Event Details

Wednesday, 28 September 2016
12:00 pm - 1:00 pm
QBI Level 7 Auditorium
UQ Location:
Queensland Brain Institute (St Lucia)
Event category(s):

Event Contact

Ms Deirdre Wilson
334 66300
Org. Unit:
Queensland Brain Institute

Event Description

Full Description:
Morgane Nouvian
Queensland Brain Institute, University of Queensland
Title: Molecular and neural mechanisms underlying the olfactory modulation of aggression in honeybees

Abstract: Numerous studies have investigated honeybee aggression and stinging behaviour both in the laboratory and field, including the sensory triggers and the potential regulatory mechanisms. However the specific neural and molecular mechanisms regulating this behaviour are still unknown. In my PhD thesis, I investigated the role of olfactory signals and brain biogenic amines in modulating aggression in honeybees, integrating behavioural, physiological, and pharmacological experiments.
Using a novel assay to measure the stinging behaviour of individual bees under controlled conditions, I first explored whether a range of plant odours could modulate aggression, in particular by interacting with the alarm pheromone released by aroused bees. I identified two floral compounds, linalool and 2-phenylethanol, that blocked the recruitment elicited by the alarm pheromone. Behavioural experiments and in vivo calcium-imaging monitoring the activity of the main olfactory center in the bee brain, the antennal lobe, reveal that these odours do not prevent the bees from perceiving the alarm pheromone. Instead, this blocking effect appears to correlate with the appetitive value of these odours. This suggests that a complex sensory integration takes place when honeybees are faced with the decision of engaging or not into defensive tasks. Furthermore, a field test demonstrated that linalool could also be used to manage aggressive colonies, highlighting the practical application of these findings.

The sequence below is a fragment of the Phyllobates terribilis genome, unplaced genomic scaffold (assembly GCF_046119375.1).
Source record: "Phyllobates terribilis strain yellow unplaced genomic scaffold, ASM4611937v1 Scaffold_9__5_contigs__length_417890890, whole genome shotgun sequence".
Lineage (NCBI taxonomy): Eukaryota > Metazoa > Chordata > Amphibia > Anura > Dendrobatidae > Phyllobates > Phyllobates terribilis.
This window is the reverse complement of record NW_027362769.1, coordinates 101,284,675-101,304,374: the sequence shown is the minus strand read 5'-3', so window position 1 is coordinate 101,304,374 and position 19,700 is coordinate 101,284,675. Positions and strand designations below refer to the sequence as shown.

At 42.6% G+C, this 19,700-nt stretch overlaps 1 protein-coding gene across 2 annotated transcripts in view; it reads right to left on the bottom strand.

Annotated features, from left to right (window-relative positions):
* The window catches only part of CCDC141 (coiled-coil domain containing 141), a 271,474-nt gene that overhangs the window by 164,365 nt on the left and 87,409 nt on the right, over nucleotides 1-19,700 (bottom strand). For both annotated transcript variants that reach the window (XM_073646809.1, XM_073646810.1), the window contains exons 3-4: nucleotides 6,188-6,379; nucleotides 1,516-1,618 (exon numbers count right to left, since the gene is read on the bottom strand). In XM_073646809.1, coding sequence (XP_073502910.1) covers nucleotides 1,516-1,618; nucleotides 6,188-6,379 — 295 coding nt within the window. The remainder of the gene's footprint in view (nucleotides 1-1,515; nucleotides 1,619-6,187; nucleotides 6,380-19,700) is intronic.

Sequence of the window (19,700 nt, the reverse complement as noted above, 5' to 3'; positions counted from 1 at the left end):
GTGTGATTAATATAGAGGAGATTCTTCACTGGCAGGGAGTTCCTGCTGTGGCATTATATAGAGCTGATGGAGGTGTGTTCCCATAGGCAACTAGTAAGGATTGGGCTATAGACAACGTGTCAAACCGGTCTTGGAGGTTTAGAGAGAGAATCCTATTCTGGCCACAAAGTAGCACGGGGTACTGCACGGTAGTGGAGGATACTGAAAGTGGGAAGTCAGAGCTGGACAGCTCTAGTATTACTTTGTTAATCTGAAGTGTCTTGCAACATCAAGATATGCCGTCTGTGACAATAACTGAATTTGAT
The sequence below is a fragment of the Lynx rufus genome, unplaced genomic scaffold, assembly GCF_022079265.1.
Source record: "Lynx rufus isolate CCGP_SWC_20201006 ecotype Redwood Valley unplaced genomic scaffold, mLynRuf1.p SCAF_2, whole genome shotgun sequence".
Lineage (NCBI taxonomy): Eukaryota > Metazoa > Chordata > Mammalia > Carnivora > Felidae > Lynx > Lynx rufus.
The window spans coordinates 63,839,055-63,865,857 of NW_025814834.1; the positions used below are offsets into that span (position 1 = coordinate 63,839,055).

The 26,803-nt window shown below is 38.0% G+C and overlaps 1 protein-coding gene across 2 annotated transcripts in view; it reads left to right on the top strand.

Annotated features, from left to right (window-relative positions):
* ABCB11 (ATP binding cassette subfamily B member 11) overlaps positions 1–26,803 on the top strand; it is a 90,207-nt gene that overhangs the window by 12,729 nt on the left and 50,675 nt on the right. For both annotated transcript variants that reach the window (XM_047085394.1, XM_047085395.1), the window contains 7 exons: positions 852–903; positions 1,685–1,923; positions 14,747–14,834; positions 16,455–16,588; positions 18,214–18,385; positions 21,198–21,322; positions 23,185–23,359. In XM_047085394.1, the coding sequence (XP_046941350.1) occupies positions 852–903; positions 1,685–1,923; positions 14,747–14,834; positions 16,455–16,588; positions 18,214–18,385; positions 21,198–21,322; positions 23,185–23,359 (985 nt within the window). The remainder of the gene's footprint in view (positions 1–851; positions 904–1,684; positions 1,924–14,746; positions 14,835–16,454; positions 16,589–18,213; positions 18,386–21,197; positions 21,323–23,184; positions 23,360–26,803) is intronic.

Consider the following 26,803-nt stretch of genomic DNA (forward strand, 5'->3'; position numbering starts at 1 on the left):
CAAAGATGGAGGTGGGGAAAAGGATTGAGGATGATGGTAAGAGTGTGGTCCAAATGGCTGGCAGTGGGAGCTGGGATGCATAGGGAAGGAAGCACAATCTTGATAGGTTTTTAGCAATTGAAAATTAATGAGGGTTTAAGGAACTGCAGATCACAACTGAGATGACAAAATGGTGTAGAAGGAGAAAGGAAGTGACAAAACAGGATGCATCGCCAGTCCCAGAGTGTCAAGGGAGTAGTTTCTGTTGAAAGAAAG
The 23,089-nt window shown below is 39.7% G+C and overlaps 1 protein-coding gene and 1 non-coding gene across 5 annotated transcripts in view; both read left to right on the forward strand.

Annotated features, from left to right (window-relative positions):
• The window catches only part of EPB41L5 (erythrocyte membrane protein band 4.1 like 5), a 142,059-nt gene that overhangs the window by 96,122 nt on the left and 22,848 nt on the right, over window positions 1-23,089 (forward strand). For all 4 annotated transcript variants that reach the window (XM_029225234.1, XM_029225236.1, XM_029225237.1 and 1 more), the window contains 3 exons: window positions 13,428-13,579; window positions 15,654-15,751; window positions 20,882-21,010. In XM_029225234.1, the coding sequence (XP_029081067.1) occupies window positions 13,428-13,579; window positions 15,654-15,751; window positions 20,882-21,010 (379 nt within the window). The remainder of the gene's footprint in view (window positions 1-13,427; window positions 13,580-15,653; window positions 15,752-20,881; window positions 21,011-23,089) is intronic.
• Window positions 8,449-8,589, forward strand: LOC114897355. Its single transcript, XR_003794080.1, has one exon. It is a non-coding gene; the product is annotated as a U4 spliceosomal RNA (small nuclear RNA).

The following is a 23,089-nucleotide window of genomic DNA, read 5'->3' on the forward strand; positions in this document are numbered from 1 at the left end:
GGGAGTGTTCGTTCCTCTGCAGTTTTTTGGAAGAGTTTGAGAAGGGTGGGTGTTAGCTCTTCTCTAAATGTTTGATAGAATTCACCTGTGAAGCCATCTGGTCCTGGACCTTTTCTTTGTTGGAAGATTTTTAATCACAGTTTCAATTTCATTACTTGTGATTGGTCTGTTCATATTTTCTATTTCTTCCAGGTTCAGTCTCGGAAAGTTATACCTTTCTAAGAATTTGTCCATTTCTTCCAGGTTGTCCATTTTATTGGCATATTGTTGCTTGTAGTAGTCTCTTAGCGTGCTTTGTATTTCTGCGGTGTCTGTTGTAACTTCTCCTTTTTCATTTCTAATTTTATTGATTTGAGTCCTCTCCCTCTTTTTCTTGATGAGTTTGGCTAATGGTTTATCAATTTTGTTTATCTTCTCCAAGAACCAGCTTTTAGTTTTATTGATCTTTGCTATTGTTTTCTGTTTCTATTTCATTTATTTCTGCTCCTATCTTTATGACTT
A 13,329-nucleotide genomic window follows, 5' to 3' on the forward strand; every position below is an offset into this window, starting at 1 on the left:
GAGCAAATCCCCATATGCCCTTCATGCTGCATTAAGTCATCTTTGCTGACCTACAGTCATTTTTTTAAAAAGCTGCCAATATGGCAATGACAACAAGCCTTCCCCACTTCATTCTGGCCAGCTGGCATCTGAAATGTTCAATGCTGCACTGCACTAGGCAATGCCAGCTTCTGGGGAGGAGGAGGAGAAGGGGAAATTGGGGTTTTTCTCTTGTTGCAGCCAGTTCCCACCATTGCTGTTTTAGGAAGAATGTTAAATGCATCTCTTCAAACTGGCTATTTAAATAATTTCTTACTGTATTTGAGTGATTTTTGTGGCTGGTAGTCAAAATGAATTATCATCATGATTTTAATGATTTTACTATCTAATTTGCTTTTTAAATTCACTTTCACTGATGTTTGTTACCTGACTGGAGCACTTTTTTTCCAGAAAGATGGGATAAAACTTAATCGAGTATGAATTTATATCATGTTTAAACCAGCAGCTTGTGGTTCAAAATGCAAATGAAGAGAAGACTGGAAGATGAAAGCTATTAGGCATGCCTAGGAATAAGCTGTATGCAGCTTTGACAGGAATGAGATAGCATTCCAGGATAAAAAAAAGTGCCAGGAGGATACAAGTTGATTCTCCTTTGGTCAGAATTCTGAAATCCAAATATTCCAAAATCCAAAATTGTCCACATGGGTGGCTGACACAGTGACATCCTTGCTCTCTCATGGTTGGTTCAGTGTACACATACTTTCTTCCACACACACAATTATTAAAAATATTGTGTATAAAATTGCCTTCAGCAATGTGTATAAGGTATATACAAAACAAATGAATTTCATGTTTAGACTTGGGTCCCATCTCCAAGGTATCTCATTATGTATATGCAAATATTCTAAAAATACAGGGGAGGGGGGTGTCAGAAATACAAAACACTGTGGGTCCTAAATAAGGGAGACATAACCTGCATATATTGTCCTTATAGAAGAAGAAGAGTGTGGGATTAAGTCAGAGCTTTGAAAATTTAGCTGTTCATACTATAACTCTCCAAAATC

I also investigated the role of brain biogenic amines in honeybee aggression. Biogenic amines are important neuromodulators and have been implicated in the regulation of the aggressive behaviour of a number of species. However, their potential role in regulating the honeybee’s stinging behaviour had not been investigated so far. By measuring biogenic amine levels in different brain regions of bees that were tested for their aggressiveness, I found that high serotonin and dopamine levels correlated with high aggressiveness and/or exposure to the alarm pheromone (depending on the brain region). Pharmacologically increasing the level of these two amines induced higher aggressiveness in bees, while antagonistic treatments decreased aggressiveness. This confirms the key role of serotonin and dopamine in regulating honeybee aggression.

Directions to UQ

Google Map:
To St Lucia Campus, UQ Ipswich, and UQ Gatton.

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